The Sacred Place
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The Sacred Place
Mom with a View

The Sacred Place

Too many couples have sacrificed closeness to the call of The Late Show.

by

The New York Times recent ran a piece entitled "Questions Couples should Ask (Or Wish They Had) Before Marrying." Since there was no author cited, I feel free to say that the list was boring and fairly basic. I know some people do forget, but the need to discuss whether or not you want children before you get married seems rather obvious (or does it?).

One question did strike me however, especially since there were only 15 listed. I was surprised that "Will there be a television in the bedroom?" ranked among these crucial queries. I guess it is a serious problem.

I'm assuming (based on no evidence or studies and purely my own speculation) that many couples are missing out on that late night chance to bond -- to review the day, to raise issues of deep concern, to further intimacy -- because of the presence of strangers in the room.

Watching television is certainly easier than talking. It's easier than being attentive to your spouse. It's easier than making yourself vulnerable to another human being. It's the ultimate copout. And it thwarts the opportunity for true togetherness.

It's not done maliciously. It's not done with forethought (unless they read the NY Times list!). It's been taken for granted. But it has clearly taken its toll.

Too many couples have sacrificed intimacy -- emotional, psychological, physical -- to the call of The Late Show. Too many movies or inane sitcoms have distracted couples from their relationship and the work involved.

For many families this may be the marital couple's only private time. Yet they allow it to be hijacked by Jay Leno or Conan O'Brien or...

Make your bedroom a refuge from the noise of the world.

A straw poll of married couples who have relegated the television to the family room suggests that they feel closer and more connected to their spouses. There is a particular intimacy to those nighttime discussions in darkened rooms, a particular vulnerability, a particular openness. It's a space that can't be recreated in daytime's harsh light.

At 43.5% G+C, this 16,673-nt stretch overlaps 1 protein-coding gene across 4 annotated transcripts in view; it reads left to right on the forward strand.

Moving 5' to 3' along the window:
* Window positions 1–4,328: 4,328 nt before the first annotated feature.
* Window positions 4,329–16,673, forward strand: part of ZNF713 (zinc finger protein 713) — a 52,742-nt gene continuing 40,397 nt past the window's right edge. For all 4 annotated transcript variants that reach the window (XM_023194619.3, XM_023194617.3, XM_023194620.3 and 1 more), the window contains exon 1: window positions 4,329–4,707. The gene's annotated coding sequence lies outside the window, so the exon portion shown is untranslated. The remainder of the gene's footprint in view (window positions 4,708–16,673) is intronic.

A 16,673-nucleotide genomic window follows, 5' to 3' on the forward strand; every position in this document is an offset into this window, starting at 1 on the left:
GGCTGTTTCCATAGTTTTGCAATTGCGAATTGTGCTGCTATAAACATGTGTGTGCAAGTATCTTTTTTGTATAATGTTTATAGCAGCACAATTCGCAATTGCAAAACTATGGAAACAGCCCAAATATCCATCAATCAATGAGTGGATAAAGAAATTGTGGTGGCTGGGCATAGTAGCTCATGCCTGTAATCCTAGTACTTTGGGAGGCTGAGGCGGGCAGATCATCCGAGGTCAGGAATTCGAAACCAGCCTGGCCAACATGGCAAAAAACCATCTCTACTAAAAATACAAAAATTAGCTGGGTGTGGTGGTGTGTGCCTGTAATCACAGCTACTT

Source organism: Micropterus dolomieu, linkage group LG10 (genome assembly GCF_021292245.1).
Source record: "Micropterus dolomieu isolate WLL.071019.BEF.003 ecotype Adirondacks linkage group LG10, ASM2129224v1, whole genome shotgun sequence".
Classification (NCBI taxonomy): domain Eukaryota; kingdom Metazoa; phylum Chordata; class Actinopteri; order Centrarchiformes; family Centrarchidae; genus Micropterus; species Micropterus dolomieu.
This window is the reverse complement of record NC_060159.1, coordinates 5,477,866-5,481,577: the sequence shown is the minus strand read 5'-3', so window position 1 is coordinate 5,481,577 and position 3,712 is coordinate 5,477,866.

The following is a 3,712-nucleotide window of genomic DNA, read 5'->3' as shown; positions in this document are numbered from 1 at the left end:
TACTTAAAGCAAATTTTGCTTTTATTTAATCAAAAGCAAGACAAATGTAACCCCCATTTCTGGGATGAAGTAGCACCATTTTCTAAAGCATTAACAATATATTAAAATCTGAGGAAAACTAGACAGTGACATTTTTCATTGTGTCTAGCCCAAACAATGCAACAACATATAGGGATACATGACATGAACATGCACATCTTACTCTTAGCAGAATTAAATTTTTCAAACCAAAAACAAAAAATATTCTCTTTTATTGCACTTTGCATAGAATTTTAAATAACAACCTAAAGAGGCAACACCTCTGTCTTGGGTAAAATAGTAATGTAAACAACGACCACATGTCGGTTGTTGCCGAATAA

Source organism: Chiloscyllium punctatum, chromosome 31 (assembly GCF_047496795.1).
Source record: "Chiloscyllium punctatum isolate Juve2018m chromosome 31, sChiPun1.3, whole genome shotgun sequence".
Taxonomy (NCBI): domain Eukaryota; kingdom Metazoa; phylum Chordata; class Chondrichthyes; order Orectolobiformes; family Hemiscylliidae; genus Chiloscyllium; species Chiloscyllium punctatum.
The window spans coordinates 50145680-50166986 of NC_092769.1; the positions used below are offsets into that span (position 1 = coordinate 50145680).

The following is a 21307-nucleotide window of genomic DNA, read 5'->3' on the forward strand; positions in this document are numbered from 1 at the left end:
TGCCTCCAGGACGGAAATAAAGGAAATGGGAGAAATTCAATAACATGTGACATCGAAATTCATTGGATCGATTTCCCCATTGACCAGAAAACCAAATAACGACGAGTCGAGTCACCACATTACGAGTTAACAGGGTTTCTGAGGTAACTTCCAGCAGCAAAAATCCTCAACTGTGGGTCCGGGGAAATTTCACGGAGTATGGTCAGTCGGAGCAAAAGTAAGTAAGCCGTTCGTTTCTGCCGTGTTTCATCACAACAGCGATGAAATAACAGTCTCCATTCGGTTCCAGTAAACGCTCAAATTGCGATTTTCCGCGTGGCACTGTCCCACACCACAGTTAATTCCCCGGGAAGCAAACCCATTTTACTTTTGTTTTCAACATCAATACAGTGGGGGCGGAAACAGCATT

Maybe some nights there are shows you really want to watch that are on late at night. Watch them in the den and then go into your room

Keep the bedroom a special spot for you and your spouse. It should be your refuge from the noise of the world. The bedroom is your place to reconnect and build a strong core that allows you to face the external world and raise your family with emotional stability and intact values.

Modern media has commandeered so much of our lives. It will intrude on our consciousness 24/7 if we allow it. Our minds reel and we struggle to stay in one place. The television is watched during breakfast, while working out at the gym, during afternoon chores and the evening meal. Blackberries are checked during movies, concerts and at fancy romantic restaurants. There needs to be a sacred place where we turn it all off, where we take control. The bedroom is a good place to start.

Published: February 3, 2007


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Visitor Comments: 13

(12) Anonymous, February 16, 2007 2:54 PM

maybe TV helps make the best of things

Not everyone has an ideal relationship, where the partners are really good matches. Yet, the couple stays together because of solid reasons: They can raise children in a two- parent home; one spouse helps the other manage some ongoing health problems; they have shared religious values; they trust each other. Also, there is the fact that as time goes by and aging begins, it's just plain good to have a sense of family.
So, television shows - with their engaging plots and drama - can be of enormous value in filling a void that in a perfect world, would be filled in other ways. As readers of AISH know, however, it's not a perfect world.
I think the author would be wise to understand that her advice, while thoughtful, can not apply to every married couple who watches a lot of TV.

anna, August 12, 2012 7:16 PM

can T V be of benefit?

I am married 45 years and can truly tell you that I must agree with Eumina. Instead of watching T.V. you can spend time reading the Word as well. T.V. can be very addictive as well the computer and playing games. One thing that came forward is....you must love yourself(not in an egoistic way) or it will be hard to love someone else.

(11) aliza, February 13, 2007 6:25 PM

reading, too

It's a valid question - I was adamant about no tv in the bedroom when I got married; my husband disagreed (I won). But it's not just tv. We started reading before bed, so we each have our noses stuck in our books, instead of talking to each other. Although we do share interesting things from our books with each other, it's still not the same.

(10) Anonymous, February 11, 2007 3:08 AM

Great article...

My wife and I have 2 little ones and both are self employed health care practitioners with our own private practices...we find that the t.v. AND the computer(emails especially) have hijacked our private time together. Except for Thursday nights Grey's Anatomy I'm turning off the t.v. in the bedroom now thanks to this article.

Shabbat Shalom,
Eric

(9) Arwen Kuttner, February 9, 2007 9:53 AM

public tv

I agree with your article and am grateful to sleep in a TV-free bedroom. I also find, though, that my husband and I really value the time to watch a show in the evening together. It's a nice fun way to unwind and does not interfere with our talking time.

On another note, I would encourage other readers to try to get public TV's silenced. I hate that whenever I go to a Dr.'s office or airport I'm bombarded by TV whether or not I want it. Most of the time no one is even looking so I am trying to find the courage to ask for the TV to be turned off.

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